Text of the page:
Diminished rationale for USD longs and a potential relief rally in markets post-midterm resolution suggests liquidation flow driving USD lower. Finally, we would expect modestly higher USD risk premium - reflecting a state of political acrimony in DC - to provide an additional headwind to the dollar. That said, because the Senate has remained Republican-controlled, we do not expect a material spike higher in USD risk premium arising from the expectation that House leadership could successfully remove the President through impeachment.
Looking beyond the initial reaction, however, we think that potential second round effects could serve to limit USD downside. Successful resolution of the present state of global trade policy uncertainty has become more challenging, particularly if President Trump's negotiating position has been weakened as we suspect may well be the case. To be sure, the evolution of global trade policy uncertainty is critical to the global economic cycle. Reduced prospects for a speedy end to this uncertainty, and indeed increased risks of further deterioration, add to downside global growth risk in our view. Although hardly a recession story, US deceleration represents a potential negative impulse to the already-sagging global economy. An increase in risk aversion as markets anticipate a global downturn could thus broadly support the dollar. Finally, on a brighter note, compromise on US economic stimulus later next year is possible due to potentially overlapping interests. Democrats seem to be advocating an increase in infrastructure spending, and the President may well seek to prime the economy in advance of his 2020 reelection bid. If ultimately successful, this should support USD as it could lead to a renewed bout of US cyclical and monetary policy divergence.
Historical parallels suggest gridlock is not always so benign
The consensus among investors is that a gridlock is a benign outcome for markets. We think this may be overly optimistic. In our view, the most relevant historical precedent for the next half year may be the months following the mid-term elections of 2010 that resulted in the same configuration in Washington as the latest elections (with the President's party controlling the Senate but the other party controlling the House). In 2011, the Republicans, upon regaining control of the House, used the debt ceiling as a lever to demand budget reduction by the Obama administration. The brinksmanship that ensued raised concerns in the market of a possible default by the US government which led to a sharp sell-off in risky assets as well as a major rally in rates (10y Trsy yields falling from 3.7% in March 2011 to 1.8% by September). The USD came under considerable selling pressure during the same period as foreign investors avoided US assets (EUR/USD rose from 1.30 in January to 1.48 by July that year). The market turmoil around the US debt ceiling crisis probably exacerbated the Eurozone sovereign crisis that occurred later that year (which saw the euro surrendering all of its earlier gains).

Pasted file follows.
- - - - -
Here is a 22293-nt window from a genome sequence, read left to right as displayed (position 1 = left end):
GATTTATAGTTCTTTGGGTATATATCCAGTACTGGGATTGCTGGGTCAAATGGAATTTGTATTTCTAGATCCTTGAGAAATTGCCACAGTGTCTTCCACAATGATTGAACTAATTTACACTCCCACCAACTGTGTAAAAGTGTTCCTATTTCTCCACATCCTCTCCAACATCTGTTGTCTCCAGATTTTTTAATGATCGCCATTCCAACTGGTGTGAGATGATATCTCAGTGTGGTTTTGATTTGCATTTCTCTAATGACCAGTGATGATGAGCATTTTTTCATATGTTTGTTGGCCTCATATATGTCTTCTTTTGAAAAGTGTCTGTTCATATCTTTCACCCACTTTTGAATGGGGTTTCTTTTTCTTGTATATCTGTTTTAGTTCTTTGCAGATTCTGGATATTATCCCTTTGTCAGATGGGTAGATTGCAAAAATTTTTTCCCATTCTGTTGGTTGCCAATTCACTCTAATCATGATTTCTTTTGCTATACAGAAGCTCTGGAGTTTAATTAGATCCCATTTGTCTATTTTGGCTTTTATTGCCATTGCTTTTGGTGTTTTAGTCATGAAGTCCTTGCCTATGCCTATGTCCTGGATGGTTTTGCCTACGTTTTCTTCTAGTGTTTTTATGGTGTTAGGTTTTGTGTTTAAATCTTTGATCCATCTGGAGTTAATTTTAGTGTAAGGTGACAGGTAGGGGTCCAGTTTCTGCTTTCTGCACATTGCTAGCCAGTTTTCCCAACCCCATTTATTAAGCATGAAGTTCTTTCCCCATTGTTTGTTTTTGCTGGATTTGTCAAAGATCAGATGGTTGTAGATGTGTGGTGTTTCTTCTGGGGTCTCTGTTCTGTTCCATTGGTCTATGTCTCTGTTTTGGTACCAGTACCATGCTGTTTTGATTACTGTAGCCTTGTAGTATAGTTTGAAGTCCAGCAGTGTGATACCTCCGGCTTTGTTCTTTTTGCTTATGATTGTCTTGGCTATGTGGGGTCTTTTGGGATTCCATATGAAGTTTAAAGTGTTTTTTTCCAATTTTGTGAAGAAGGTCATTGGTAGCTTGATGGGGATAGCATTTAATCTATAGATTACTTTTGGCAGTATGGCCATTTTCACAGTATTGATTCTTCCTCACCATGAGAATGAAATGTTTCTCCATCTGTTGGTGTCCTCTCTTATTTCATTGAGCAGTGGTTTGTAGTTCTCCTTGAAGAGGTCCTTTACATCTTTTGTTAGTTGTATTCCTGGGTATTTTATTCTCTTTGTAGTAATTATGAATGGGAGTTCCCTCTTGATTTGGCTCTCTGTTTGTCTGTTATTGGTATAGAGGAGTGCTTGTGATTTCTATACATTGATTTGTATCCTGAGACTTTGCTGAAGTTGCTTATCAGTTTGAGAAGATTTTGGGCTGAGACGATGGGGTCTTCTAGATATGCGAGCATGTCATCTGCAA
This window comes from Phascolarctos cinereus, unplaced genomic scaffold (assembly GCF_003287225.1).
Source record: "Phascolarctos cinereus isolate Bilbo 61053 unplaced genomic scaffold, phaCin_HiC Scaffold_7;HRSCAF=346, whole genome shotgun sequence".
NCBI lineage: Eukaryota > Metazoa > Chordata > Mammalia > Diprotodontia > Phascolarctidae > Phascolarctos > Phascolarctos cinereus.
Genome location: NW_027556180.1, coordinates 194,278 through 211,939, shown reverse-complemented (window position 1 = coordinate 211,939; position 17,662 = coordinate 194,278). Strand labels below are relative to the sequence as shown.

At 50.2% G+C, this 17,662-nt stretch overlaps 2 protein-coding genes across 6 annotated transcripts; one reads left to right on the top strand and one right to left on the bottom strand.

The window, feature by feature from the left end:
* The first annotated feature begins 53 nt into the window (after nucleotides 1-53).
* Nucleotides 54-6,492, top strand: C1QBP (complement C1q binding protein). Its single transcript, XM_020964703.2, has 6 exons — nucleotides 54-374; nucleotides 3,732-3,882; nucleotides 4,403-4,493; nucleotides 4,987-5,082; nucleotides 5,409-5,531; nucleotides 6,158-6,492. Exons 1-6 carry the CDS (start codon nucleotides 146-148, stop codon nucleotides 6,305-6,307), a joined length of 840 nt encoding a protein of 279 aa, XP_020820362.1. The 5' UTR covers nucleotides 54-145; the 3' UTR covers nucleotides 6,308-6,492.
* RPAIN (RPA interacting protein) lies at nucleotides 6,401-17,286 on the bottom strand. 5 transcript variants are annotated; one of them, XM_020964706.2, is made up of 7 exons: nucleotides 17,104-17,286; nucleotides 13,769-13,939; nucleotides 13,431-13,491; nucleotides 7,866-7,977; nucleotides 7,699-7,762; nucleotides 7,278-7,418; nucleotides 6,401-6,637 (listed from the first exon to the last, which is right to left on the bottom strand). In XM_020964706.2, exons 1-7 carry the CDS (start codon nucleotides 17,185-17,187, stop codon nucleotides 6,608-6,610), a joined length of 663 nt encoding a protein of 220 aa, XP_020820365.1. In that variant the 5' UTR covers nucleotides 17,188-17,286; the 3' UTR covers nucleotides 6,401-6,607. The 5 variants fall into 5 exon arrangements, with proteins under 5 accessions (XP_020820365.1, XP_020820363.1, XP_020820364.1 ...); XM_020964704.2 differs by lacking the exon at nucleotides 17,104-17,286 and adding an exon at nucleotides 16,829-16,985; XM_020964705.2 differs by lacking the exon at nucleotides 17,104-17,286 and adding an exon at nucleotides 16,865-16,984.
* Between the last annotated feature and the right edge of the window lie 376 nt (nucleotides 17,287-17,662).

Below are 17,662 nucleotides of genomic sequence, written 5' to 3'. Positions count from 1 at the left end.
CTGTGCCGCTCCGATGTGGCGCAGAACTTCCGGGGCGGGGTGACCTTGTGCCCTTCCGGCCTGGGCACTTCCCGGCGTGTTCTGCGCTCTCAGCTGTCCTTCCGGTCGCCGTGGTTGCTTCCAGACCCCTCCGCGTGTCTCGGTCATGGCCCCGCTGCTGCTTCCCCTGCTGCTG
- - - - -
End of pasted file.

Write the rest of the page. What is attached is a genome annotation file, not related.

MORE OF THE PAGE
With the House Democrats having stated their intention to open new investigations against President Trump and with the 2020 presidential election campaign kicking off very soon, we see greater chances of brinksmanship than cooperation. History suggests that brinksmanship could mean lower rates and lower USD." - source Bank of America Merrill Lynch
With growing downside risk for growth with a notable deceleration in Europe and in global trade, there is indeed potential scope for the US yield curve to start flattening again. A conjunction of a flatter yield curve would be positive for the long end of the US yield curve, and a falling US dollar would enable Emerging Market equities to continue to rally in the near term we think.
Second point, the recent fall in oil prices is as well putting some pressure on US breakevens as of late, meaning that for now a scary inflation spike has been avoided but, nonetheless, healthcare inflation, namely acyclical inflation is something to monitor closely as indicated by Bank of America Merrill Lynch in their US Economic Viewpoint note from the 5th of November entitled "Inflation in pictures":
"No scary inflation monsters
- Procyclical inflation has moved sideways over the past year, despite the unemployment rate improving by half a percent to 3.7%. The muted inflation response highlights the flattening in the Phillips curve.
- In No fear of an inflation curveball, we evaluated whether there was a kink in the Phillips curve at full employment. We find some, but not strong evidence, and therefore believe a strong cyclically-driven breakout in inflation is unlikely.
- While procyclical inflation has been flat, acyclical inflation has picked up, healthcare in particular. We expect healthcare inflation to continue to accelerate, driven by hospital services.
- In No inflation monsters under the bed, we looked at the disaggregated PCE components and found that there was an increasing share of PCE that has moved into a "low inflation" (0-2%) bucket, and a dwindling share in the "high inflation" (5-10% bucket).
- This shift in inflation dispersion is illustrative of a structural move lower in inflation. A lower trend decreases the probability of an inflation breakout.
- Digging into the components, we found that healthcare services accounts for much of the shift. As healthcare inflation picks up going forward, we may see some reversal of the shift, albeit into the more moderate 2-5% inflation range.
- Another reason to expect only a gradual pickup in inflation is because of inflation expectations, which have drifted lower over the cycle and serve as an anchoring point.